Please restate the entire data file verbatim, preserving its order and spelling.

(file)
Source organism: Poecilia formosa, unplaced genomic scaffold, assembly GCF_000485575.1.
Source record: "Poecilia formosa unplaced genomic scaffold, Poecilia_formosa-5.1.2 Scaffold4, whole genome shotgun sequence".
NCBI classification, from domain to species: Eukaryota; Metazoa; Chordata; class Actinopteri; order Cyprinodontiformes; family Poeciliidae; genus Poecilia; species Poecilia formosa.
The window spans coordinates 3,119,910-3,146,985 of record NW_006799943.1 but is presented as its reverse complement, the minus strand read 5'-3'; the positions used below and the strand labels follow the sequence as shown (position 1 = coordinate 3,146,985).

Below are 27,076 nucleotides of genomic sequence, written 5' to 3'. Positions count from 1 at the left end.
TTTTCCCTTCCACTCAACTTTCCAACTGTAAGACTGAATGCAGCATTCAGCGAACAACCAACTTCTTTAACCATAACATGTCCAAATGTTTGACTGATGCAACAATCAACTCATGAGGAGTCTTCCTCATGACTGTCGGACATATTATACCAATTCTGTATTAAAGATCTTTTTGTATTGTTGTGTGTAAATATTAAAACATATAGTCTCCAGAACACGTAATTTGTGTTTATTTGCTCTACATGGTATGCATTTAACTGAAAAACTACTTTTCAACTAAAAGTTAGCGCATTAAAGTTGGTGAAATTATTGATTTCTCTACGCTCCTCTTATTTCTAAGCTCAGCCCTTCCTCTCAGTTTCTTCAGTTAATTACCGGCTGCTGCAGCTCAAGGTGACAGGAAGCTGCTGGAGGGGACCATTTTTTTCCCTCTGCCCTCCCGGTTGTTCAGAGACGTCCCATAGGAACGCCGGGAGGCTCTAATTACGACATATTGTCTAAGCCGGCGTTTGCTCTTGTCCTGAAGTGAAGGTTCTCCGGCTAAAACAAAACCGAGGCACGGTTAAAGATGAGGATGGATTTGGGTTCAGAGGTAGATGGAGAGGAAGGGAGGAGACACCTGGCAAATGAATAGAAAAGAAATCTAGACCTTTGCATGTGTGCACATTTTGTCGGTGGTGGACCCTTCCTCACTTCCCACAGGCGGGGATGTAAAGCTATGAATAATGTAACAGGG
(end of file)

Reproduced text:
Source organism: Poecilia formosa, unplaced genomic scaffold, assembly GCF_000485575.1.
Source record: "Poecilia formosa unplaced genomic scaffold, Poecilia_formosa-5.1.2 Scaffold4, whole genome shotgun sequence".
NCBI classification, from domain to species: Eukaryota; Metazoa; Chordata; class Actinopteri; order Cyprinodontiformes; family Poeciliidae; genus Poecilia; species Poecilia formosa.
The window spans coordinates 3,119,910-3,146,985 of record NW_006799943.1 but is presented as its reverse complement, the minus strand read 5'-3'; the positions used below and the strand labels follow the sequence as shown (position 1 = coordinate 3,146,985).

Below are 27,076 nucleotides of genomic sequence, written 5' to 3'. Positions count from 1 at the left end.
TTTTCCCTTCCACTCAACTTTCCAACTGTAAGACTGAATGCAGCATTCAGCGAACAACCAACTTCTTTAACCATAACATGTCCAAATGTTTGACTGATGCAACAATCAACTCATGAGGAGTCTTCCTCATGACTGTCGGACATATTATACCAATTCTGTATTAAAGATCTTTTTGTATTGTTGTGTGTAAATATTAAAACATATAGTCTCCAGAACACGTAATTTGTGTTTATTTGCTCTACATGGTATGCATTTAACTGAAAAACTACTTTTCAACTAAAAGTTAGCGCATTAAAGTTGGTGAAATTATTGATTTCTCTACGCTCCTCTTATTTCTAAGCTCAGCCCTTCCTCTCAGTTTCTTCAGTTAATTACCGGCTGCTGCAGCTCAAGGTGACAGGAAGCTGCTGGAGGGGACCATTTTTTTCCCTCTGCCCTCCCGGTTGTTCAGAGACGTCCCATAGGAACGCCGGGAGGCTCTAATTACGACATATTGTCTAAGCCGGCGTTTGCTCTTGTCCTGAAGTGAAGGTTCTCCGGCTAAAACAAAACCGAGGCACGGTTAAAGATGAGGATGGATTTGGGTTCAGAGGTAGATGGAGAGGAAGGGAGGAGACACCTGGCAAATGAATAGAAAAGAAATCTAGACCTTTGCATGTGTGCACATTTTGTCGGTGGTGGACCCTTCCTCACTTCCCACAGGCGGGGATGTAAAGCTATGAATAATGTAACAGGG